That was when someone else who had been waiting a while mentioned how she loved to make airplanes as a kid. After the little girl ran back to her grandmother with glee showing off her new fan, the grandmother looked at me with a smile that had thank you written all over it. I made an effort to keep the time moving for the people because me and my crew were about to leave. So I told the little girl to ask the other lady if she would show her how to make an airplane. Everyone smiled. As we left, I told them goodbye and to have a good day. The grandmother said, “You do the same and keep doing what you’re doing.”

I assume that she saw a little bit of what I had done when I helped the people that I brought to the office fill out their SS card applications. But having been exposed to and embraced the wisdom of mothers in my life, I could see that she read deeper into seeing me do the paperwork, get her granddaughter interested in something new and connecting more people to each other upon leaving the room.

It’s an energy that I carry with me, that I don’t necessarily realize is there because it’s something that has always been there. I don’t know life without it. However, when we left the office I realized and felt that energy as I smiled in what had previously been a somewhat cold room full of people that had probably been waiting for hours. I was more aware of what’s been called my infectious energy broke stoic faces that smiled back when I passed them with a smile.

 

Thank you for reading! Like what you read? With more than 10 years experience, Cristalynne Dupree is searching for a job where she will use her marketing, public relations and communications skill to coordinate strategies and tactics that will reach and engage the organization’s target audience.  Contact her at 1225Cristalynne@gmail.com or jobleads@volunteerodyssey.com.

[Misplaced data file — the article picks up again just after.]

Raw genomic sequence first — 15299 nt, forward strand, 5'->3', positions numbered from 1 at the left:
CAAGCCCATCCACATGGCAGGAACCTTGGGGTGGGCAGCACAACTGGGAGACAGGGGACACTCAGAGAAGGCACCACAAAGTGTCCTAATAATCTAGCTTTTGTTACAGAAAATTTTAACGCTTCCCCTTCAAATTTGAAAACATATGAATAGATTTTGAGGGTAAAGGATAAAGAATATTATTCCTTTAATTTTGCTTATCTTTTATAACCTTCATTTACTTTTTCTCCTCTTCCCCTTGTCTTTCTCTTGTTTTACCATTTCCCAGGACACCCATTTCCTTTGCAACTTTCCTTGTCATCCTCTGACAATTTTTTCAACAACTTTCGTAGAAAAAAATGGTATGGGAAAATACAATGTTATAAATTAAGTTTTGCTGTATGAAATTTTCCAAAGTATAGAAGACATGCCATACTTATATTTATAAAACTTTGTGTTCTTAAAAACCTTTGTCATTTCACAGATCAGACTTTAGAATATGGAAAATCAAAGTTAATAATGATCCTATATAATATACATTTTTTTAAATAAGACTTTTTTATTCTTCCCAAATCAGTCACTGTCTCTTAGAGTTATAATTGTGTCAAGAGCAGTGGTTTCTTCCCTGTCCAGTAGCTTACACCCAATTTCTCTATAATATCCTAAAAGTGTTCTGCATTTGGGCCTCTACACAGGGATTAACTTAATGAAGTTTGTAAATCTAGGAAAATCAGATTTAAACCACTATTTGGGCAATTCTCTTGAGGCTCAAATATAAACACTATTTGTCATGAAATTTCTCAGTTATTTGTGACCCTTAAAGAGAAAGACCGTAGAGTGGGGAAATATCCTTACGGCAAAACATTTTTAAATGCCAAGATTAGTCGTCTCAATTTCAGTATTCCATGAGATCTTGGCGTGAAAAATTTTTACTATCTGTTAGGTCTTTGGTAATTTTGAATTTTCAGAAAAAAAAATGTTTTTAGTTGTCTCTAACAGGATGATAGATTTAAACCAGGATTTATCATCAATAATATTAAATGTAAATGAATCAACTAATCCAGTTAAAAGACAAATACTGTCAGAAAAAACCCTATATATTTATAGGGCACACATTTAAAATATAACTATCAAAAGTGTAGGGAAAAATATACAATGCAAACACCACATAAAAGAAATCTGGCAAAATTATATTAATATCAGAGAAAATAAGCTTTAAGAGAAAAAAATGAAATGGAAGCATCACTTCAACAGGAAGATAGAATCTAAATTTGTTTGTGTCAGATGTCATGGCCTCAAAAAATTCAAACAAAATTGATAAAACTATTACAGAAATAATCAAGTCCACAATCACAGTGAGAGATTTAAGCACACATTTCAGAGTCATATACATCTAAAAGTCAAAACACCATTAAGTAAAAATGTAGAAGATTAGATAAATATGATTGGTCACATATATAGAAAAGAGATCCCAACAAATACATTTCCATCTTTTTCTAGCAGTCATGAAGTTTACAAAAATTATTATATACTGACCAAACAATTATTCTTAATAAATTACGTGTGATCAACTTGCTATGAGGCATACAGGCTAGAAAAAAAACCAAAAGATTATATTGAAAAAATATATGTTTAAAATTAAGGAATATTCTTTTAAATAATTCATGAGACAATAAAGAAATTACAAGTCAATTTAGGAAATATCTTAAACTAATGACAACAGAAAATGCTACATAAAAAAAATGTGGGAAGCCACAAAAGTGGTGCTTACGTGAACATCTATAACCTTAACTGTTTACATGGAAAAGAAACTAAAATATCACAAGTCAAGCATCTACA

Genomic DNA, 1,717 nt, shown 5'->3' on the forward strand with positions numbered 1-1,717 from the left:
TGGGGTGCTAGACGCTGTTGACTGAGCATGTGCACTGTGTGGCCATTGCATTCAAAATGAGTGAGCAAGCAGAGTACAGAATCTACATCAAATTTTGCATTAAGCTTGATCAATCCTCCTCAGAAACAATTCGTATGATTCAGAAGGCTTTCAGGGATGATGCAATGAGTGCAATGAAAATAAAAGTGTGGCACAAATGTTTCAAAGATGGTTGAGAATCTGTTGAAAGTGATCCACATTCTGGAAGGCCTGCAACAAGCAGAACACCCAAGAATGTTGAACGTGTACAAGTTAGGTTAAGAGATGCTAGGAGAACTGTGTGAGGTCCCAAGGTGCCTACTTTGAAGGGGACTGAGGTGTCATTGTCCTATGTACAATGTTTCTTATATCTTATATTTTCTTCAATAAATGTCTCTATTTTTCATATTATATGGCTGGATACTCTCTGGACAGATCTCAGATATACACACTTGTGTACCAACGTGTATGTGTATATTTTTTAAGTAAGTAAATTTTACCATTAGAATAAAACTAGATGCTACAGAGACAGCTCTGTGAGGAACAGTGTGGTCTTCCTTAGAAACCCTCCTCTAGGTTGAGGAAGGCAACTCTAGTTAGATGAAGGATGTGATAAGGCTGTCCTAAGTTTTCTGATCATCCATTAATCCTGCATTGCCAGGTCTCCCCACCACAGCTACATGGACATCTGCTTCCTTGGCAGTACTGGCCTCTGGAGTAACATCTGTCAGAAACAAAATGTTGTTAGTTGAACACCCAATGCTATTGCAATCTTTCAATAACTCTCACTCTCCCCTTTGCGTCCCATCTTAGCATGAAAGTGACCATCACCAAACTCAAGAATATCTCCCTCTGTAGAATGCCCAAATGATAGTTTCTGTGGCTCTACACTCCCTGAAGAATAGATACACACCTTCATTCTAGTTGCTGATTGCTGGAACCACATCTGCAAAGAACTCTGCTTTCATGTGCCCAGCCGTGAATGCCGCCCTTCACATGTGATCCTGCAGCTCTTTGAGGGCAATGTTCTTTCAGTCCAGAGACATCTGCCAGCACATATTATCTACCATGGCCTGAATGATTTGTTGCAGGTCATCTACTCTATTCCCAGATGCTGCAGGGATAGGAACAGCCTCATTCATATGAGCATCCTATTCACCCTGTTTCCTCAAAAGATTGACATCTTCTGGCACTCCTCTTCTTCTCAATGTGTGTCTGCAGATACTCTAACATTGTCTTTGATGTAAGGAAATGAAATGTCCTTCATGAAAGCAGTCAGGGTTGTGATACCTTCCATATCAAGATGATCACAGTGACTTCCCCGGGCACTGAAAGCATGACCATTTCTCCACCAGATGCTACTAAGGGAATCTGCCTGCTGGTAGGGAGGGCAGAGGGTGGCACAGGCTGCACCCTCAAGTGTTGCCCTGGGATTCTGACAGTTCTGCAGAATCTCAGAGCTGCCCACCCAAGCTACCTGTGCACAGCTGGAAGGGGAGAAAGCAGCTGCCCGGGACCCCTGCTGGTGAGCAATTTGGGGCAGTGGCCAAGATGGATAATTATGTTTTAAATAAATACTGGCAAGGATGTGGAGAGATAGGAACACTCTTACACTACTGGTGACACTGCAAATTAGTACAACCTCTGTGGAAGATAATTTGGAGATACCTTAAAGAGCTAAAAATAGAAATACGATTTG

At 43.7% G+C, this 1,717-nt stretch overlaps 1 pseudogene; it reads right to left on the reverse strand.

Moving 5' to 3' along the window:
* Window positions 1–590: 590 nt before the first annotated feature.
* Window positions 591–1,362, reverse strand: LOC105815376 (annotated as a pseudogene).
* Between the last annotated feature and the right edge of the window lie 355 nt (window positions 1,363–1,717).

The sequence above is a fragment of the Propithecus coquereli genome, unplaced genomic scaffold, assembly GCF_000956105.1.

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Refugees in Memphis

On Day 4 of my Volunteer Odyssey, I had the opportunity give back in a way to return some of the help I’ve received over the years. Have you ever been in a situation where someone helps you so much that you profoundly pray for a moment where you can return the favor or at least pay it forward? Well, throughout my life I’ve been blessed to be in the presence of great and wondrous people with giving hearts and willing spirits, especially during my time as a Peace Corps volunteer.

My opportunity came as a volunteer with World Relief Memphis. Background (their words) – World Relief is a refugee resettlement agency. They are funded largely by grants to help refugees start life in Memphis who have fled persecution from countries such as Iraq, Somalia, and Sudan. World Relief is responsible for providing housing, social services, cultural orientation, and pathways to employment. I was asked to assist a Cuban couple, who had been living in Memphis for a little over a year, with their Department of Human Services (DHS) appointment. I was to pick them up from their house, drive them to the DHS office, and take them home.

When I arrived at their apartment, their 14-year-old son greeted me. He was very pleasant. I was soon introduced to the couple, Mr. and Mrs. Telz (name changed to protect their privacy). No one spoke English, so I delved right into my Spanish skills, which definitely needed sharpening. The couple wasn’t ready, so I waited in the living room with their son. We chatted a bit. He told me how he loves Memphis, i.e. USA, because things are so much cheaper than in Cuba. As our conversation ended, he thanked me for helping his parents and told me “goodbye” in English.

The drive to the DHS office was quiet and hot. This would be the first day I would use my AC in quite some time. Of course it didn’t work properly. I was a bit embarrassed, but the Telzs reassured me it was fine and it reminded them of the heat in Cuba. We all laughed, and they began to tell me more about Cuba as I told them about Memphis. The DHS office was full of people, and I thought it would be hours before our name was called. World Relief said DHS had a language line but when it came time for them to see their DHS representative, neither they nor the representative wanted me to leave. The Telzs said they felt better with me around, and the DHS representative said things would be much easier with an interpreter. It was at this moment when I was reminded of the family I lived with in Guatemala during my time as a Peace Corps volunteer. They were my rock, shield, and confidants in a strange land. It was at this moment when I knew and could relate to how they were feeling – unsure, nervous, excited, and so much more. I happily accepted the task. This was my opportunity to show the gratitude and thankfulness of my Guatemala family’s 2 years of hospitality, love, friendship, and helpfulness happily given to me with open arms and kind hearts. I was not going to miss this opportunity.